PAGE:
But more is needed to reach Mr. Biden’s goal, climate advocates say.

“The short-term rule that the president is announcing now isn’t up to the challenge that he himself named, that global warming is an existential threat,” said Dan Becker, director of the Safe Climate Transport Campaign at the Center for Biological Diversity. “What we really need is an aggressive rule as soon as possible to phase out the gasoline-powered vehicles that are guzzling and polluting and replace them with EVs that have no tailpipe.”

So E.P.A. officials are working on a future regulation for vehicles built in model year 2027 and beyond that would compel automakers to ramp up sales of electric vehicles. They say they hope to publish a draft in 2022 and to complete it before the end of Mr. Biden’s term.

Because tailpipe emissions rules pertain to the average mileage per gallon of all vehicles sold by a carmaker, stringent standards are designed to force auto companies to sell more electric cars to offset the sales of conventional pickup trucks, sports utility vehicles and other models that get low mileage. The Ford F-150, for example, is the nation’s most popular vehicle and gets only about 20 miles per gallon.

Some major automakers have publicly pledged to invest in electric vehicles. G.M. has said it will go all electric by 2035. Ford has announced $30 billion in investments in electrification and has said that it intends to sell only electric vehicles in leading markets like the U.S., China and Europe no later than 2035, and globally by 2040. Ford has built an electric version of the F-150; dealers will be taking orders beginning in January.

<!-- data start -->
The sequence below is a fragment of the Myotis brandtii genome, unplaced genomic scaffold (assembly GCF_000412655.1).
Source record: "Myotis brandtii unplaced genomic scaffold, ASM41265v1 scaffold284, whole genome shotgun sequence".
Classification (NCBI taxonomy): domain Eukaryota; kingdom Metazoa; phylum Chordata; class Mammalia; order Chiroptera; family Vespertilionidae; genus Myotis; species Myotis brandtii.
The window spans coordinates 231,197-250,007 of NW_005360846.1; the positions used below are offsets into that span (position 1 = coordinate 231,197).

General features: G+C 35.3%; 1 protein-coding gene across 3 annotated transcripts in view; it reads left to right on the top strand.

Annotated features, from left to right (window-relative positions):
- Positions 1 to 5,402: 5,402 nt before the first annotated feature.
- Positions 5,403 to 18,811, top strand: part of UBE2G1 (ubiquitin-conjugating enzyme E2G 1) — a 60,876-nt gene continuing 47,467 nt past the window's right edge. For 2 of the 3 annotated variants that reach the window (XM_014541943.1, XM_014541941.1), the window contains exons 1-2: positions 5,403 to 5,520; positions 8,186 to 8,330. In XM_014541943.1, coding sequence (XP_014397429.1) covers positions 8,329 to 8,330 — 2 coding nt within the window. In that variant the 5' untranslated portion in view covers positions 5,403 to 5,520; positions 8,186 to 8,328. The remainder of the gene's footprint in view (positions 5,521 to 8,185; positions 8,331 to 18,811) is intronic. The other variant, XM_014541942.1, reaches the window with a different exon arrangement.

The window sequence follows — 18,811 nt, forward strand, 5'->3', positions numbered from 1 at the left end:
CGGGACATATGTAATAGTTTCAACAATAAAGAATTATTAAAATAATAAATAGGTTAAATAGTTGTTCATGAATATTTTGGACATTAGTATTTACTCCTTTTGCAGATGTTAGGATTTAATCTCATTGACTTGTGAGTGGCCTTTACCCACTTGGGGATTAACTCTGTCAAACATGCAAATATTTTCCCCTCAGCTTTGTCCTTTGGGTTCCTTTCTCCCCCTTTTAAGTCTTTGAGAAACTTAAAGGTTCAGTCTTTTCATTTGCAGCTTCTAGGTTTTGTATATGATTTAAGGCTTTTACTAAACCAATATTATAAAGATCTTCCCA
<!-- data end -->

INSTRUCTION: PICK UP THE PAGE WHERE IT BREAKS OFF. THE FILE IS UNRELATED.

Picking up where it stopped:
At the same time, automakers have said they need help from the government to ensure that consumers can buy and charge up their cars.

“E.P.A.’s final rule for greenhouse gas emissions is even more aggressive than originally proposed, requiring a substantial increase in electric vehicle sales, well above the 4 percent of all light-duty sales today,” John Bozzella, president of the Alliance for Automotive Innovation, a lobbying group that represents the world’s largest auto companies. “Achieving the goals of this final rule will undoubtedly require enactment of supportive governmental policies — including consumer incentives, substantial infrastructure growth, fleet requirements, and support for U.S. manufacturing and supply chain development.”

General Motors on Monday issued a statement saying it “supports the goal of the final rule and its intention to significantly reduce emissions,” but is still reviewing the details. Ford said “we applaud E.P.A.’s efforts to strengthen greenhouse gas emissions standards and create a consistent national plan.” And Stellantis, the company formed after the merger of Fiat Chrysler and Peugeot, called the new rule “aggressive” and said it underscored the need for the government to support a transition to zero-emitting vehicles.

Most Republicans, meanwhile, oppose new tailpipe regulations. “Biden’s inflation and energy crisis is hurting families and creating record-high costs,” Cathy McMorris Rodgers, the ranking Republican on the House Energy and Commerce Committee, wrote on Twitter on Monday. “Instead of helping families, he’s putting radical environmentalists first with strict regulations that dictate the cars we buy and drive.”

Autoworkers have expressed concerns over the electric transition because the production of an electric vehicle requires about one-third less human labor than a vehicle powered by an internal combustion engine. Mr. Biden has sought to win them over with policies like the proposed tax credits that would reward buyers for purchasing union-made electric vehicles.

On Monday, Ray Curry, the president of the United Auto Workers, hailed the standards as “well thought out,” adding, “history has demonstrated that strong standards based on input from stakeholders that include American workers at the table can be an opportunity for both job retention, job creation and environmental protections.”

Lisa Friedman contributed to this report.